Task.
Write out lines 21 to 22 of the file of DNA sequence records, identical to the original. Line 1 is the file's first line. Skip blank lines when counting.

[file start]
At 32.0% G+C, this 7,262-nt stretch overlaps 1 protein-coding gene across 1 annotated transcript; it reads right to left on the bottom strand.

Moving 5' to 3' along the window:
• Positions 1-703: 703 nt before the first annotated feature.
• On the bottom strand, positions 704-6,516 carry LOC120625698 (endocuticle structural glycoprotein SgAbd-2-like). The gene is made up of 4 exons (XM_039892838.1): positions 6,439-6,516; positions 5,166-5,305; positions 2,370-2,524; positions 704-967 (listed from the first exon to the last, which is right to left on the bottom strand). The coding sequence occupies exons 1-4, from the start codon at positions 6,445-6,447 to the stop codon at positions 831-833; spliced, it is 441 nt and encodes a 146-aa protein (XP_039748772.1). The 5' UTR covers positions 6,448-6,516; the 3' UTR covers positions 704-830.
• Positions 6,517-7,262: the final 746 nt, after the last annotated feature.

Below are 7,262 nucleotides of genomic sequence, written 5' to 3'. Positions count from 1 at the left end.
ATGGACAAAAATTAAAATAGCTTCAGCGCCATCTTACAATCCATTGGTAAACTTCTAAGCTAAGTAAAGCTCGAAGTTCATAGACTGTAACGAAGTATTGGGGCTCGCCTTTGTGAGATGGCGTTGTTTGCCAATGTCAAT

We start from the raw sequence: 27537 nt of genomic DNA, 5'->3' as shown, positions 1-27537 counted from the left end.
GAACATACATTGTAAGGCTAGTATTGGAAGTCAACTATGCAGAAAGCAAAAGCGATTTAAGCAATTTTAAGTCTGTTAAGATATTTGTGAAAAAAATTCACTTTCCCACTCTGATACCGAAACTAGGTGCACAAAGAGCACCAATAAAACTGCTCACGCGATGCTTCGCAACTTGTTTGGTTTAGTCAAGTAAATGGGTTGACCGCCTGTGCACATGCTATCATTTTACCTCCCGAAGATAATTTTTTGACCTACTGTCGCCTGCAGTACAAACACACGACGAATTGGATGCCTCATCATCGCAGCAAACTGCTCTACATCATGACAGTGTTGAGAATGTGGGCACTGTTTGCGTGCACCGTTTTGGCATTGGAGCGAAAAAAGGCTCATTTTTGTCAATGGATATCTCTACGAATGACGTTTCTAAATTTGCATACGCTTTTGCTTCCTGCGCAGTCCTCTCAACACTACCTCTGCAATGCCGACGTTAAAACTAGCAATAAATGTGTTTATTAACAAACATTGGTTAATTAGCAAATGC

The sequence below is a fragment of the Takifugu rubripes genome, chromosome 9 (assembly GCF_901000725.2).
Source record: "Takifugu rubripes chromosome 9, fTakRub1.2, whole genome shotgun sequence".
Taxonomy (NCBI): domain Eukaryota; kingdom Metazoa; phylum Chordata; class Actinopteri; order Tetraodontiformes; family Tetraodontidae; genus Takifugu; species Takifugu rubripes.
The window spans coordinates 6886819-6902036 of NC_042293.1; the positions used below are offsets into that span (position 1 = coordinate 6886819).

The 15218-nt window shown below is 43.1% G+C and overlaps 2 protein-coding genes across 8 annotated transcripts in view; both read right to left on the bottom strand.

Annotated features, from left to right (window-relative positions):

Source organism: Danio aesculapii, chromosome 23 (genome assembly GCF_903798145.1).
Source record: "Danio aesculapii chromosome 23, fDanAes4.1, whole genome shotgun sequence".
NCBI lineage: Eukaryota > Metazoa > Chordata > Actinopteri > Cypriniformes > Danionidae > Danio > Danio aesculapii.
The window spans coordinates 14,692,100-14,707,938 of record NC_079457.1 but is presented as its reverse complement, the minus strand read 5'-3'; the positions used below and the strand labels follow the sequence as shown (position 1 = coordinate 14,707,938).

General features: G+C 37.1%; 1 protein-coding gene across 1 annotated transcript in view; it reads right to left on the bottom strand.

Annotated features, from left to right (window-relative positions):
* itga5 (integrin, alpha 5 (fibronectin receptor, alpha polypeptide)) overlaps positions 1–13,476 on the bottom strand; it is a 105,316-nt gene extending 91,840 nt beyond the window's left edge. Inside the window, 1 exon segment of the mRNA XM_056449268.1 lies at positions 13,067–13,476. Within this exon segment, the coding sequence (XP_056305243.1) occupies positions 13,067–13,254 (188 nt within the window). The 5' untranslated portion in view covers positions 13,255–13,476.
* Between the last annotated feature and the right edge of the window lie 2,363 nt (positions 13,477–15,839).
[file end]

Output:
Annotated features, from left to right (window-relative positions):
* itga5 (integrin, alpha 5 (fibronectin receptor, alpha polypeptide)) overlaps positions 1–13,476 on the bottom strand; it is a 105,316-nt gene extending 91,840 nt beyond the window's left edge. Inside the window, 1 exon segment of the mRNA XM_056449268.1 lies at positions 13,067–13,476. Within this exon segment, the coding sequence (XP_056305243.1) occupies positions 13,067–13,254 (188 nt within the window). The 5' untranslated portion in view covers positions 13,255–13,476.